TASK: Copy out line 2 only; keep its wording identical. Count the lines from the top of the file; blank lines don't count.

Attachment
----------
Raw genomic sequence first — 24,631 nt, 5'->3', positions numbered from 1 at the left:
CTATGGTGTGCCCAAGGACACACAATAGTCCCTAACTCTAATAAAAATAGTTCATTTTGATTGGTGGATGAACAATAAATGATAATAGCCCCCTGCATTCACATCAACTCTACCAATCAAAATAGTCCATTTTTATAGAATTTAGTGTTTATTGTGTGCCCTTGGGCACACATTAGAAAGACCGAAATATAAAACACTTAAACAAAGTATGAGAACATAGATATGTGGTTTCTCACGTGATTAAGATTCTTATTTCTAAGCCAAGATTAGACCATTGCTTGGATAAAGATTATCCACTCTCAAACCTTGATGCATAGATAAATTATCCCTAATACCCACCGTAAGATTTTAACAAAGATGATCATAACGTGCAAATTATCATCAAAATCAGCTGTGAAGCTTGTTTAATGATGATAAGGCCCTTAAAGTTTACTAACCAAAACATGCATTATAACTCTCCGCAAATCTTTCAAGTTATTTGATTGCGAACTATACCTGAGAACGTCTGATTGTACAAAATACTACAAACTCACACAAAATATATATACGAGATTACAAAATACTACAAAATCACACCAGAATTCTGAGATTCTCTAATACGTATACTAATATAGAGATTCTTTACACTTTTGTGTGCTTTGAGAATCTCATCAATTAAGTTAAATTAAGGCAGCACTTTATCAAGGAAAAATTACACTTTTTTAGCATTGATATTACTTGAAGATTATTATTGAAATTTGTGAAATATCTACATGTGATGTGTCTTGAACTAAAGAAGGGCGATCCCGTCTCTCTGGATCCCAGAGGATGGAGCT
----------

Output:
CTATGGTGTGCCCAAGGACACACAATAGTCCCTAACTCTAATAAAAATAGTTCATTTTGATTGGTGGATGAACAATAAATGATAATAGCCCCCTGCATTCACATCAACTCTACCAATCAAAATAGTCCATTTTTATAGAATTTAGTGTTTATTGTGTGCCCTTGGGCACACATTAGAAAGACCGAAATATAAAACACTTAAACAAAGTATGAGAACATAGATATGTGGTTTCTCACGTGATTAAGATTCTTATTTCTAAGCCAAGATTAGACCATTGCTTGGATAAAGATTATCCACTCTCAAACCTTGATGCATAGATAAATTATCCCTAATACCCACCGTAAGATTTTAACAAAGATGATCATAACGTGCAAATTATCATCAAAATCAGCTGTGAAGCTTGTTTAATGATGATAAGGCCCTTAAAGTTTACTAACCAAAACATGCATTATAACTCTCCGCAAATCTTTCAAGTTATTTGATTGCGAACTATACCTGAGAACGTCTGATTGTACAAAATACTACAAACTCACACAAAATATATATACGAGATTACAAAATACTACAAAATCACACCAGAATTCTGAGATTCTCTAATACGTATACTAATATAGAGATTCTTTACACTTTTGTGTGCTTTGAGAATCTCATCAATTAAGTTAAATTAAGGCAGCACTTTATCAAGGAAAAATTACACTTTTTTAGCATTGATATTACTTGAAGATTATTATTGAAATTTGTGAAATATCTACATGTGATGTGTCTTGAACTAAAGAAGGGCGATCCCGTCTCTCTGGATCCCAGAGGATGGAGCT